Charles Hambelton, OPS's director of Covert Operations had heard from Zoli Teglas, the lead singer of Rise Against and Penny Wise, that the Hump, one of America's most prominent sushi restaurants was selling whale sushi. A haunt of celebrities and the well heeled, the Hump refers to pilots passing over the Himalayas -- as in "over the hump." The Hump overlooks the runway at the Santa Monica Airport. Zoli witnessed the legs of a turtle being cut off and it's blood being drained into wine glasses to be consumed by customers. Besides being a popular musician, Zoli is an animal activist. He is also a member of Sea Shepherd, the group notorious for harassing Japan's whaling fleet in the Antarctic. Recently, one of their boats, the Ady Gil, named after a another prominent animal rights activist in LA, was sunk after being rammed by a Japanese whaling vessel in the Southern Ocean.

We wanted to do a sting operation but because of the success of our film, Charles and I were too well recognized in the LA area. We enlisted the help of a colleague, Crystal Galbraith an animal rights activist with Save Japan Dolphins.org. A slight problem being that she was vegan. The dinner Crystal was ordering for us and federal officials is a very expensive chef's special called omakase "it's up to you" where the chef delivers an increasingly more adventurous range of seafood, sometimes to challenge the pallet of even the most adventurous customer. A meal for two can run nearly a thousand dollars. A sign on the door announced that if customers were uncomfortable with unconventional delicacies they should reconsider entering or sitting away from the sushi bar where exotic dinners were prepared.

With an array of covert equipment, small cameras, transmitters and receivers that we had used in our film, some of it on loan from Last Chance for Animals, we recorded the proceedings under the watch and advisement of federal officers from NOAA. Some food we could hear quivering on the table as it is placed before Crystal and her friend Heather Rally, a veterinarian who accompanied Crystal. What follows is a transcript from the last night of three stings while Crystal and Heather are presented with one of the last meals the Hump will ever serve. Roxanne and Ed are federal agents. Ed is at the sushi bar with two other agents, Roxanne is the parking lot alongside our vehicle while Charles and I work communication between all of them with phone text.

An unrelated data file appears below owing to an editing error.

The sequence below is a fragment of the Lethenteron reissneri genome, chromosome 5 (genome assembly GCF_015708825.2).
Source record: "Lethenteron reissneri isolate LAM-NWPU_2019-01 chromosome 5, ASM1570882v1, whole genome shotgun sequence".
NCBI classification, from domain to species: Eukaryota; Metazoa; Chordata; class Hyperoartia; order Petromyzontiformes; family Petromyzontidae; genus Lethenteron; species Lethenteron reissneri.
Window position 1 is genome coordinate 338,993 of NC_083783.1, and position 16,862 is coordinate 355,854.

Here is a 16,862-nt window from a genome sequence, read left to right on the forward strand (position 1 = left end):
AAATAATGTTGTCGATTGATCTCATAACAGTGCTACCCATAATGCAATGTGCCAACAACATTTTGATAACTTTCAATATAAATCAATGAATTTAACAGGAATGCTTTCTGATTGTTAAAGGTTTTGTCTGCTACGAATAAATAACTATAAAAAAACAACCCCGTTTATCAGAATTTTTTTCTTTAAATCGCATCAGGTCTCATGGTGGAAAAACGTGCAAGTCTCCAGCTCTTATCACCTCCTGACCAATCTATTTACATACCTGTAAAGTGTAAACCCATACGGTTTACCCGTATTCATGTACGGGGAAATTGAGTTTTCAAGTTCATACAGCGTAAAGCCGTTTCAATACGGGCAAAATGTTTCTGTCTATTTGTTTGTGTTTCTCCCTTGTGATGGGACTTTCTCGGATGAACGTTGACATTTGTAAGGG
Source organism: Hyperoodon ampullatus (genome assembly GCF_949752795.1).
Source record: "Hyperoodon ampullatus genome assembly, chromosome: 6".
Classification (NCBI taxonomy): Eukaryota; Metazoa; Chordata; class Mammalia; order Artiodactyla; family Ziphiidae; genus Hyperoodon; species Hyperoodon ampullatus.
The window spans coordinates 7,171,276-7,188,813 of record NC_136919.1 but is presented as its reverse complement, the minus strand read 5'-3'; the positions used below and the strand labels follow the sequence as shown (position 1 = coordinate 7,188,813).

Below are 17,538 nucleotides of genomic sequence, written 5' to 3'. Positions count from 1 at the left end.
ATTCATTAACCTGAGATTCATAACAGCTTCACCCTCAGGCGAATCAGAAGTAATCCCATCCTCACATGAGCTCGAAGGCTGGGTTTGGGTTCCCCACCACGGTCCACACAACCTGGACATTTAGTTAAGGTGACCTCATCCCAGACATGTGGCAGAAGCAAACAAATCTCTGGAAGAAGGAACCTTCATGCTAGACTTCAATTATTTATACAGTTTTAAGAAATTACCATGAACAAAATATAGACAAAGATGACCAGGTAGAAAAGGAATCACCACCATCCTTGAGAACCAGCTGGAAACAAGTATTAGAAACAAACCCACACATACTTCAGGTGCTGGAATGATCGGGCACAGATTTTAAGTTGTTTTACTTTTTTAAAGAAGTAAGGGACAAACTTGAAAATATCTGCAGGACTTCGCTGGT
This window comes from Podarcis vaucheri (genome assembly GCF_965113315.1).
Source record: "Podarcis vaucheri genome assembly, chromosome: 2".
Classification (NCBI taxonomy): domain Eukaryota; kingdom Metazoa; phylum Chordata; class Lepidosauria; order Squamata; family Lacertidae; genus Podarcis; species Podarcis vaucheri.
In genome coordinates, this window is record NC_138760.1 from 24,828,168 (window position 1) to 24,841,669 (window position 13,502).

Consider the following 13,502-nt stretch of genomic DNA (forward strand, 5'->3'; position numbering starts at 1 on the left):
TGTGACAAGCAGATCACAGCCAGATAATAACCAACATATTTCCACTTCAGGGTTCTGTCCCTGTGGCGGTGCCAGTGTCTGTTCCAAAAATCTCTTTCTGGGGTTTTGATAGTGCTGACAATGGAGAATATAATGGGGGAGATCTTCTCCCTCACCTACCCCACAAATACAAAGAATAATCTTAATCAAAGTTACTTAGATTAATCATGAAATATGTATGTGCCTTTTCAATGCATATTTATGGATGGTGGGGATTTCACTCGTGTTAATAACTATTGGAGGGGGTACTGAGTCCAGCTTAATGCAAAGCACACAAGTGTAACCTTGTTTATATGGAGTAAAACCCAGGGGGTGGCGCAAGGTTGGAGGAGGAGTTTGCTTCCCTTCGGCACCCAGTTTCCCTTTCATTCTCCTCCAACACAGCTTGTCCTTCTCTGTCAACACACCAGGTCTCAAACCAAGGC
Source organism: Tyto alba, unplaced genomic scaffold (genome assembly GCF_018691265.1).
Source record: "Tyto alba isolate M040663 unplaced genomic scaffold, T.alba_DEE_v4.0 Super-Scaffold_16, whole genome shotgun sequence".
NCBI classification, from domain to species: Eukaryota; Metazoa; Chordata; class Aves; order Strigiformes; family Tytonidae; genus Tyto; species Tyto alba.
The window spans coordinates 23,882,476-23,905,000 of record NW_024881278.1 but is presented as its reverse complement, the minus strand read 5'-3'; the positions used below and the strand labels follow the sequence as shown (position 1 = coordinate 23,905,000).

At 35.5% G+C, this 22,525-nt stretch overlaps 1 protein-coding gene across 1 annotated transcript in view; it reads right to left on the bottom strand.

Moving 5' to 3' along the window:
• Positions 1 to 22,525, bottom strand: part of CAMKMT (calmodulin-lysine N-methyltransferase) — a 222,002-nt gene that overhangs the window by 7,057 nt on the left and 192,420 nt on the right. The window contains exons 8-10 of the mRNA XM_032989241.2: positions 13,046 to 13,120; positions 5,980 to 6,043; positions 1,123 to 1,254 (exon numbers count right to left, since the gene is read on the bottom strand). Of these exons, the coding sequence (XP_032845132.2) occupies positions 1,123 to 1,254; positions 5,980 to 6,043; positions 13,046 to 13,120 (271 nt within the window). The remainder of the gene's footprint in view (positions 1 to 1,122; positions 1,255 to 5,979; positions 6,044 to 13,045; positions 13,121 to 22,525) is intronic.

(Louie to Roxanne) They are ordering blowfish tonight!

(Roxanna to Louie) They r going to eat it?

Agents advise there is only one licensed chef in America that can legally prepare blowfish and he works in New York. It's unlikely that he's in Hump's kitchen tonight. Besides being illegal for the Hump to serve blowfish, improperly prepared can be lethal.

(Louie to Roxanna) I told them to order it and get a sample

(Louie to Ed) March 4th 8:21:They are ordering blowfish...

(Louie to Ed) 8:34: They were just served horse

(Louie to Ed) 8:45 Just served the blowfish - What could possibly go wrong?

(Ed to Louie) 10-4 on all. Keep it coming. I have a good seat. Its helping.

(Louie to Ed) 9:01: K - Tell me when you are done

(Louie to Ed) 9:17 Just mackerel now

(Louie to Ed) 9:17 Toro and sea urchin - nothing exciting

(Louie to Ed) Kobe beef and sweet shrimp

(Louie to Ed) I'm getting hungry - everyone else is eating at Typhoon - the restaurant below you

(Louie to Roxanna) 9:44 They just ordered the whale!

(Louie to Roxanna) Chef just came from 1st floor all the way up to third floor carrying something wrapped up

(Louie to Ed) 9:39 Whale coming now!

(Louie to Ed) The meat is usually a little darker

(Louie to Ed) Chef just came from 1st floor all the way up to third floor carrying something wrapped up

(Louie to Roxanna) Storage area for whale may be under the door below the "a" in Monica for the Santa Monica Airport sign..

It turns out the chef was stashing the whale meat in a cooler of a trunk of a Mercedes in the Parking lot.

(Roxanna to Louie) Nice

(Louie to Roxanna) Bingo!

(Louie to Ed) They just got the whale!

(Louie to Ed) 10:00: Did you see them cut up the whale at the sushi bar?

(Ed to Louie) Yes

(Louie to Ed) She has the sample stashed now

(Louie to Ed) They're bring one last sushi, dessert then check

(Roxanna to Louie) Ok can they also get cash receipt

(Louie to Ed) They will get the check soon!

Zoli organized the first protest at the Hump that drew hundreds of animal rights activists from around LA and attracted the international press. Having animal rights advocates all protesting together was an inspiring site for those like-minded gathered but didn't do much to inspire potential Hump customers who were turned away in droves. At that protest I met Ady Gil himself, a long mane of gray hair and a sharp wit. He was still writhing from the boat bearing his name which the Japanese whalers had sunk, "I paid a million dollars for that boat." Ady's carbon fibre biofueled speedboat had held the round the world record